Tuning varnish for high load

Michael S. Fischer michael at dynamine.net
Fri Feb 29 21:23:34 CET 2008

On Thu, Feb 28, 2008 at 9:52 PM, Mark Smallcombe <mark at funnyordie.com> wrote:

>  What tuning recommendations do you have for varnish to help it handle high load?

Funny you should ask, I've been spending a lot of time with Varnish in
the lab.  Here are a few observations I've made:

(N.B.  We're using 4-CPU Xeon hardware running RHEL 4.5, which runs
the 2.6.9 Linux kernel.  All machines have at least 4GB RAM and run
the 64-bit Varnish build, but our results are equally applicable to
32-bit builds)

- When the cache hit ratio is very high (i.e. 100%), we discovered
that Varnish's default configuration of thread_pool_max is too high.
When there are too many worker threads, Varnish spends an inordinate
amount of time in system call space.  We're not sure whether this is
due to some flaw in Varnish, our ancient Linux kernel (we were unable
to test with a modern 2.6.22 or later kernel that apparently has a
better scheduler), or is just a fundamental problem when a threaded
daemon like Varnish tries to service thousands of concurrent
connections.  After much tweaking we determined that, on our hardware,
the optimal ratio of threads per CPU is about 16, or around 48-50
threads on a 4-CPU box.  To eliminate dropping work requests, it is
also advisable to raise overflow_max to a significantly higher ratio
than the default (e.g. 10000%).  This will cause Varnish to consume
somewhat more RAM, but will provide outstanding performance.  With
these tweaks, we were able to get Varnish to serve 10,000 concurrent
connections, flooding a Gigabit Ethernet channel with 5 KB cached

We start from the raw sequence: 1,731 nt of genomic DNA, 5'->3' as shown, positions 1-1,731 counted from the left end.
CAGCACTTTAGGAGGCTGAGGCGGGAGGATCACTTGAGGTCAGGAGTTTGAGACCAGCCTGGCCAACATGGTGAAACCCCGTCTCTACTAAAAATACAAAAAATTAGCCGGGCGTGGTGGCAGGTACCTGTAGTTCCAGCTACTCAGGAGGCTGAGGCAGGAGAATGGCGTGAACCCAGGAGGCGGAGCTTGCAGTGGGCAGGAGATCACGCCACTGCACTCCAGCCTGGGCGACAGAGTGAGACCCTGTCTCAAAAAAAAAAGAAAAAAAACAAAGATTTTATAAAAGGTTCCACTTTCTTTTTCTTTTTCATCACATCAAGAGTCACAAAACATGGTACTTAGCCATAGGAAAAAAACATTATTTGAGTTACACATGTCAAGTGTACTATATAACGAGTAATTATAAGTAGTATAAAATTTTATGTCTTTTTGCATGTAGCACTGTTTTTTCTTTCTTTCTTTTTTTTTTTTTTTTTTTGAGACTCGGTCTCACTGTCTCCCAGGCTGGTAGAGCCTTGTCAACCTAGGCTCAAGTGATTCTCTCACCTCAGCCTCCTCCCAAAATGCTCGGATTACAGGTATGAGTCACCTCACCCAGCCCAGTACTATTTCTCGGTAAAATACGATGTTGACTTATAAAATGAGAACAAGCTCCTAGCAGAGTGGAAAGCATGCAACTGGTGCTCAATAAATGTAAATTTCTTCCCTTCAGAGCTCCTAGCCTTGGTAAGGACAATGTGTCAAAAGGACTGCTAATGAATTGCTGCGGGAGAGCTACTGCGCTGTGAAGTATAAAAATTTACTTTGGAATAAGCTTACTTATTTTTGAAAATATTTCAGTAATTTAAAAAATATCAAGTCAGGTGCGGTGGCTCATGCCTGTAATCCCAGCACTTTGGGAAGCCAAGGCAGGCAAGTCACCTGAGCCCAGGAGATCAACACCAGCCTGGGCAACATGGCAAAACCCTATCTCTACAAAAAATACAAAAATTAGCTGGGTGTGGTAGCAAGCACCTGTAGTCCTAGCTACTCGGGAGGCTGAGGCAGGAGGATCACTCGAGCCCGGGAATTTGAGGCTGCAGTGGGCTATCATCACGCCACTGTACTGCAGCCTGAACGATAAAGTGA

- Conversely, when the cache hit ratio is 0, the default of 100
threads is too low. (To create this scenario, we used 2 Varnish boxes:
 the front-end proxy was configured to "pass" all requests to an
optimized backend Varnish instance that served all requests from
cache.)  On the same 4-CPU hardware, we found that the optimal
thread_pool_max value in this situation is about 750.  Again, we were
able to serve 10,0000 concurrent connections after optimizing the

I find this interesting, because one would think that Varnish would be
making the system spend much more time in the scheduler in the second
scenario because it is doing significantly less work (no lookups, just
handing off connections to the appropriate backend).  I suspect that
there may be some thread-scalability issues with the cache lookup
process.   If someone with a suitably powerful lab setup (i.e. Gigabit
Ethernet, big hardware) can test with a more modern Linux kernel, I'd
be very interested in the results.  Feel free to contact me if you
need assistance with setup/analysis.

Finally: Varnish performance is absolutely atrocious on a 8-CPU RHEL
4.5 system -- so bad that I have to turn down thread_pool_max to 4 or
restrict it to run only on 4 CPUs via taskset(1).  I've heard that
MySQL has similar problems, so I suspect that this is a Linux kernel

Best regards,


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